Feedback and Shame
As is often the case with these journal posts, the topics seem to pick me. This week the topic is feedback and shame. I’ve had a number of conversations about and encounters with this topic in the last few weeks which have caused me to ask myself some questions:
1. Do I pay enough attention to the risk of shaming my clients during coaching and team development, particularly during feedback?
2. Do leaders in organisations sufficiently understand the nature of shame?
3. Is avoiding shame possible or even desirable?
I love how long it takes the Chambers Dictionary to define shame:
The humiliating feeling of having appeared unfavourably in one’s own eyes, or those of others, by having failed, offended, or been made to feel foolish, or a similar feeling on behalf of anything one associates with oneself
(37 words and 187 characters)
Not easily summed up but instantly recognisable.
The Dalai Lama with Dr Paul and Eve Ekman (www.atlasofemotions.org) does not class shame as one of the 5 basic human emotions (Joy, Sadness, Anger, Fear, Disgust) but as disgust turned against oneself. Others (Izard, Tomkins) give shame its own place in the list.
My personal experience of shame is a hot, tight-chested rush of discomfort that leaves me feeling childlike and vulnerable. It might be followed by tears or by anger. It is always followed by self-flagellation – I messed up, I wish I could take what I did back. A bad shame attack can lead to me to lose sleep and be wincing for days. I want to ask you if any of that sounds familiar? And I note in doing so that another facet of the experience is the feeling at the time that no-one else could possibly feel shame as keenly as me!
Feedback is a particularly shame-prone activity. The old feedback sandwich might well be re-named the shame sandwich. At the Gestalt International Study Centre, where I have learned a great deal in recent years, the word sting is aptly used to describe the inevitable hurt of hearing that you don’t live up to your own or someone else’s standard.
One senior leader I know has found feedback so difficult that he would literally hit himself in the car on the way home after an appraisal. Another described feeling spurned and despondent after a group feedback exercise in which it was suggested he should speak less in meetings.
I have mused over tea with a colleague this week about whether shame can be trained out of us by exposure just as controlled confrontation with spiders is claimed to be a successful treatment for arachnophobia. We laughed. But the evidence from those working with shame in a psychotherapeutic context is no laughing matter. Those I know who do such work suggest that there is no way to acclimatise oneself to self-loathing without the risk of deepening trauma and therefore that risk needs to be carefully managed.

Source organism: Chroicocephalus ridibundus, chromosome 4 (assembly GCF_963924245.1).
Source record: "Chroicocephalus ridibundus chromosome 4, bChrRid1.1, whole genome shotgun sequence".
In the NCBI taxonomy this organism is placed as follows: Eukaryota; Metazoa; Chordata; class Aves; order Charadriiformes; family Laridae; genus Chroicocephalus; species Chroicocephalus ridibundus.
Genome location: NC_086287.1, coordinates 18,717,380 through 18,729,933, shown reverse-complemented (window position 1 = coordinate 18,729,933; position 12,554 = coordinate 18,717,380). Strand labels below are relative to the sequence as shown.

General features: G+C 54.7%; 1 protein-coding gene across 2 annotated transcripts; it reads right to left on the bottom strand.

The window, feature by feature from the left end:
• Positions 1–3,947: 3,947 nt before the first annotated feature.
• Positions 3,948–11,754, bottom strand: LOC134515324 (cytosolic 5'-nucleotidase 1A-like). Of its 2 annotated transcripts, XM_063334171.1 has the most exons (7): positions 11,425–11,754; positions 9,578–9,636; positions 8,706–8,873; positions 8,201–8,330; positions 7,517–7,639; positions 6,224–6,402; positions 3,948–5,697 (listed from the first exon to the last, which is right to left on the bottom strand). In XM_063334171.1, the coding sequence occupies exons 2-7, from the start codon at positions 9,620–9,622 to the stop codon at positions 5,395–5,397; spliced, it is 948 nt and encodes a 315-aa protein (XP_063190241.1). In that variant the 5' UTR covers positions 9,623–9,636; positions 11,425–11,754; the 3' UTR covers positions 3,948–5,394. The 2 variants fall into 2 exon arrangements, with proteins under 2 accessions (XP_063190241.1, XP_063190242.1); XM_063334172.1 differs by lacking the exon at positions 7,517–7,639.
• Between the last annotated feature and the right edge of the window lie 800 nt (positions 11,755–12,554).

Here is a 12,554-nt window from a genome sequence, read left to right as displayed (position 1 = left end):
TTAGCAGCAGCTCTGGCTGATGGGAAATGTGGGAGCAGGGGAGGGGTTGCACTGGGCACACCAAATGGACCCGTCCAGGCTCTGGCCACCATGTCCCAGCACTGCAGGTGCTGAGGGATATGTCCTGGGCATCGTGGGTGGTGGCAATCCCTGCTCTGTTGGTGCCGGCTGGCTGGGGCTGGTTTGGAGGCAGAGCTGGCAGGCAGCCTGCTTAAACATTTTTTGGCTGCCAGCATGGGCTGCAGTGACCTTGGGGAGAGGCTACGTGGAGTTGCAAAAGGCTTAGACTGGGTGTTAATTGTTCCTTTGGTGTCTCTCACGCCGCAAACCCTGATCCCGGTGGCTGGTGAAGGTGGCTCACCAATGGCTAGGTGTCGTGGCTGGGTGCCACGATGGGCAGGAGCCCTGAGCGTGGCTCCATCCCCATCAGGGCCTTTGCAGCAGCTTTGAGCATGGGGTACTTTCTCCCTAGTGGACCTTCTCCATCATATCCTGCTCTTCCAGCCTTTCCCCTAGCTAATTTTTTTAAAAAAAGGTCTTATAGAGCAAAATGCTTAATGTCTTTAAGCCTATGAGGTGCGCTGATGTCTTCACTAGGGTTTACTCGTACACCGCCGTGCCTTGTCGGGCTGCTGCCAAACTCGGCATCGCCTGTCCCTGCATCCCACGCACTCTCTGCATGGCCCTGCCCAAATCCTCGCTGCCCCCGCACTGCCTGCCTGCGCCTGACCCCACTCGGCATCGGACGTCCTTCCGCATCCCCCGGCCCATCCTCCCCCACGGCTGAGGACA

When we are working in organisations we don’t often know people very well. We don’t know their history or their experiences with shame in the past. The British Crime Survey reported in 2016 that 1 in 4 women have experienced domestic abuse. The statistics for adults who have experienced abuse in childhood are harder to pin down but one can safely assume that many of our colleagues have had humiliating and shameful experiences as children even if not as a victim of crime. Many mental illnesses or behavioural adaptations such as personality disorders and post traumatic stress disorder make shame particularly hard to bear and can lead to a loss of sense of self and grounding that can be extremely stressful. Mental illness on the rise everywhere means more colleagues more at risk.
So what, as leaders and coaches, do we need to do about this? Giving feedback is in the job description and is a go-to tool in the leadership development toolkit. How can we develop as leaders if we don’t hear from others what they think and feel about us? We need to know our reputation and impact in order to make decisions about our influence in the world.
I don’t have all the answers but I do have five practices which seem to work for me even though I don’t always get it right. See them as food for thought rather than a recipe for success.
1 Obsessing about trust building and safety in relationships and in the environment or group setting
2 Always working within a contract, within boundaries, with confidentiality and with the client’s permission
3 Using tools such as the Hogan Inventory’s ‘Adjustment’ scale to assess likely responses to feedback and calibrate appropriately
4 Naming my feedback to others as my own experience of observable behaviour or ‘impact on me’, not as a critical judgement or an assumption of negative intent on their part.
5 Having explicit conversations with clients about the shame of feedback and their responses to it now and in the past.
I’d be interested in what you have learned in your own work.
The best conclusion I can muster today about this topic is that the sting of feedback is an occupational hazard. We should take care and we should also be courageous and risk stinging and being stung in order to live fully. As long as we never underestimate how much we might affect our colleagues and clients with our honesty we are likely to offer feedback with awareness. The pain of shame does not go away with practice but we can stay curious about it and continue to learn how each of us can bear giving, receiving and recovering from that sting over and over.